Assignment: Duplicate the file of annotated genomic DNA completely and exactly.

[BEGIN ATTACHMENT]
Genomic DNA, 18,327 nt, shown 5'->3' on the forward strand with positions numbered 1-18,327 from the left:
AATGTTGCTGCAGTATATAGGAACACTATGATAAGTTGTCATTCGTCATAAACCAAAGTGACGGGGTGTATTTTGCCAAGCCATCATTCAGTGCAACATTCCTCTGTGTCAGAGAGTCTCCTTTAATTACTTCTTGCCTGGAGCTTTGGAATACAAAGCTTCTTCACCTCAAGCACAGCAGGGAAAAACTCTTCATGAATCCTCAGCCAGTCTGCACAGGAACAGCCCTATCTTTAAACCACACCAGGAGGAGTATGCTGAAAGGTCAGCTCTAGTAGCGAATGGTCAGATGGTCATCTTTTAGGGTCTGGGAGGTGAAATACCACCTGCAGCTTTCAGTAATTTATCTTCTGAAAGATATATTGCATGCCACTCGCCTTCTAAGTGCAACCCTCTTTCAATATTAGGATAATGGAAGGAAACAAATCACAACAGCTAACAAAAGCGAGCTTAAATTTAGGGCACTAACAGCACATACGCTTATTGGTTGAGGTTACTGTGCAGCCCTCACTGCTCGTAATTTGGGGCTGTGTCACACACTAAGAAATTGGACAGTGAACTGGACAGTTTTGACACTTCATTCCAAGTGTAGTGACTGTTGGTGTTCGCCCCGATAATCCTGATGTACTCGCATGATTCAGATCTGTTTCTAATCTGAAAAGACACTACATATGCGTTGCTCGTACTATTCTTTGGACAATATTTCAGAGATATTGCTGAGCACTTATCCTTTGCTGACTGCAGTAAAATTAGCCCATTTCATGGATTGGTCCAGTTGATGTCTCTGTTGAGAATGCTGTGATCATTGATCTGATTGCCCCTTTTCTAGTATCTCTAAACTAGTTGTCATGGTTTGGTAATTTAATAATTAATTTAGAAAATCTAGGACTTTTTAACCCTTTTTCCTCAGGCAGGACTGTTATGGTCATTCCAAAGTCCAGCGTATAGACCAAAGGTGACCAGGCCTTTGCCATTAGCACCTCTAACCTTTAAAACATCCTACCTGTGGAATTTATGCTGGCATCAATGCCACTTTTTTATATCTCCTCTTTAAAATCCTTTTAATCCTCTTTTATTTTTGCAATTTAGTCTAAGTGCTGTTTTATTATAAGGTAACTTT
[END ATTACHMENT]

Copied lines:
Genomic DNA, 18,327 nt, shown 5'->3' on the forward strand with positions numbered 1-18,327 from the left:
AATGTTGCTGCAGTATATAGGAACACTATGATAAGTTGTCATTCGTCATAAACCAAAGTGACGGGGTGTATTTTGCCAAGCCATCATTCAGTGCAACATTCCTCTGTGTCAGAGAGTCTCCTTTAATTACTTCTTGCCTGGAGCTTTGGAATACAAAGCTTCTTCACCTCAAGCACAGCAGGGAAAAACTCTTCATGAATCCTCAGCCAGTCTGCACAGGAACAGCCCTATCTTTAAACCACACCAGGAGGAGTATGCTGAAAGGTCAGCTCTAGTAGCGAATGGTCAGATGGTCATCTTTTAGGGTCTGGGAGGTGAAATACCACCTGCAGCTTTCAGTAATTTATCTTCTGAAAGATATATTGCATGCCACTCGCCTTCTAAGTGCAACCCTCTTTCAATATTAGGATAATGGAAGGAAACAAATCACAACAGCTAACAAAAGCGAGCTTAAATTTAGGGCACTAACAGCACATACGCTTATTGGTTGAGGTTACTGTGCAGCCCTCACTGCTCGTAATTTGGGGCTGTGTCACACACTAAGAAATTGGACAGTGAACTGGACAGTTTTGACACTTCATTCCAAGTGTAGTGACTGTTGGTGTTCGCCCCGATAATCCTGATGTACTCGCATGATTCAGATCTGTTTCTAATCTGAAAAGACACTACATATGCGTTGCTCGTACTATTCTTTGGACAATATTTCAGAGATATTGCTGAGCACTTATCCTTTGCTGACTGCAGTAAAATTAGCCCATTTCATGGATTGGTCCAGTTGATGTCTCTGTTGAGAATGCTGTGATCATTGATCTGATTGCCCCTTTTCTAGTATCTCTAAACTAGTTGTCATGGTTTGGTAATTTAATAATTAATTTAGAAAATCTAGGACTTTTTAACCCTTTTTCCTCAGGCAGGACTGTTATGGTCATTCCAAAGTCCAGCGTATAGACCAAAGGTGACCAGGCCTTTGCCATTAGCACCTCTAACCTTTAAAACATCCTACCTGTGGAATTTATGCTGGCATCAATGCCACTTTTTTATATCTCCTCTTTAAAATCCTTTTAATCCTCTTTTATTTTTGCAATTTAGTCTAAGTGCTGTTTTATTATAAGGTAACTTT